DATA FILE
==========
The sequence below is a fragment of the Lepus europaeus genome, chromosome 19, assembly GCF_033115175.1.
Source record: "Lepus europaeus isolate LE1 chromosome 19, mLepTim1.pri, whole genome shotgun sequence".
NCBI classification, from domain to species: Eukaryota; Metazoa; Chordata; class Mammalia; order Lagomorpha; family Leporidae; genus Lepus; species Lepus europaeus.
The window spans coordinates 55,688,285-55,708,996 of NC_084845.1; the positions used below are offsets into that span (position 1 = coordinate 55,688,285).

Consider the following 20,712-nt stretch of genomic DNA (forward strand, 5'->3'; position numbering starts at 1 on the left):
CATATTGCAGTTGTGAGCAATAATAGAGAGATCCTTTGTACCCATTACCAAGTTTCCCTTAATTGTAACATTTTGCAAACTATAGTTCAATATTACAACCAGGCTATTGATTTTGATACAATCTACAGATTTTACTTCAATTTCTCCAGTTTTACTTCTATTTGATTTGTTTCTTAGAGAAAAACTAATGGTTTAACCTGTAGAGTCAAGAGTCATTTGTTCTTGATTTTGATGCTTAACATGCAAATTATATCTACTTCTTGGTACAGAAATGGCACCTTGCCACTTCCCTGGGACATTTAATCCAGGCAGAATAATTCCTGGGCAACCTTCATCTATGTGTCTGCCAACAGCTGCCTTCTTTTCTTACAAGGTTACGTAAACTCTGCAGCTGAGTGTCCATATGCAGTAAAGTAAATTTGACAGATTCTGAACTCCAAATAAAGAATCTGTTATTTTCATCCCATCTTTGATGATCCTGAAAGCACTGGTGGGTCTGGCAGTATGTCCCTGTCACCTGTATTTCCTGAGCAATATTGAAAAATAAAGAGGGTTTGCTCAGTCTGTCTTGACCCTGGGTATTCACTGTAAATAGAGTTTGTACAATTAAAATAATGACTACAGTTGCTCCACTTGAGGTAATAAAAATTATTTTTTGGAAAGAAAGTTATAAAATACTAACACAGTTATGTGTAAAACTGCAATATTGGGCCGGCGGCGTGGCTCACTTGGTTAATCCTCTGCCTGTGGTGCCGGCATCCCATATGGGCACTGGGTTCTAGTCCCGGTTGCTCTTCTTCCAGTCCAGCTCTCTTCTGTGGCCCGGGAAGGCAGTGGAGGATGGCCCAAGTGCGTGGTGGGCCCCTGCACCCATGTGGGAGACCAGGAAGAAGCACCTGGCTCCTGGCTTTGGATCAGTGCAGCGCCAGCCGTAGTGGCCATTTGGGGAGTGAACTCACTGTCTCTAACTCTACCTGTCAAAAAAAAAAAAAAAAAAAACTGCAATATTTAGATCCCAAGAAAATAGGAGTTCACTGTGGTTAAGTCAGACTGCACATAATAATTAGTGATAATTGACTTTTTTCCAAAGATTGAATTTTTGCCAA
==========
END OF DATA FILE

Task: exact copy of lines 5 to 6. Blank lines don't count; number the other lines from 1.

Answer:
Consider the following 20,712-nt stretch of genomic DNA (forward strand, 5'->3'; position numbering starts at 1 on the left):
CATATTGCAGTTGTGAGCAATAATAGAGAGATCCTTTGTACCCATTACCAAGTTTCCCTTAATTGTAACATTTTGCAAACTATAGTTCAATATTACAACCAGGCTATTGATTTTGATACAATCTACAGATTTTACTTCAATTTCTCCAGTTTTACTTCTATTTGATTTGTTTCTTAGAGAAAAACTAATGGTTTAACCTGTAGAGTCAAGAGTCATTTGTTCTTGATTTTGATGCTTAACATGCAAATTATATCTACTTCTTGGTACAGAAATGGCACCTTGCCACTTCCCTGGGACATTTAATCCAGGCAGAATAATTCCTGGGCAACCTTCATCTATGTGTCTGCCAACAGCTGCCTTCTTTTCTTACAAGGTTACGTAAACTCTGCAGCTGAGTGTCCATATGCAGTAAAGTAAATTTGACAGATTCTGAACTCCAAATAAAGAATCTGTTATTTTCATCCCATCTTTGATGATCCTGAAAGCACTGGTGGGTCTGGCAGTATGTCCCTGTCACCTGTATTTCCTGAGCAATATTGAAAAATAAAGAGGGTTTGCTCAGTCTGTCTTGACCCTGGGTATTCACTGTAAATAGAGTTTGTACAATTAAAATAATGACTACAGTTGCTCCACTTGAGGTAATAAAAATTATTTTTTGGAAAGAAAGTTATAAAATACTAACACAGTTATGTGTAAAACTGCAATATTGGGCCGGCGGCGTGGCTCACTTGGTTAATCCTCTGCCTGTGGTGCCGGCATCCCATATGGGCACTGGGTTCTAGTCCCGGTTGCTCTTCTTCCAGTCCAGCTCTCTTCTGTGGCCCGGGAAGGCAGTGGAGGATGGCCCAAGTGCGTGGTGGGCCCCTGCACCCATGTGGGAGACCAGGAAGAAGCACCTGGCTCCTGGCTTTGGATCAGTGCAGCGCCAGCCGTAGTGGCCATTTGGGGAGTGAACTCACTGTCTCTAACTCTACCTGTCAAAAAAAAAAAAAAAAAAAACTGCAATATTTAGATCCCAAGAAAATAGGAGTTCACTGTGGTTAAGTCAGACTGCACATAATAATTAGTGATAATTGACTTTTTTCCAAAGATTGAATTTTTGCCAA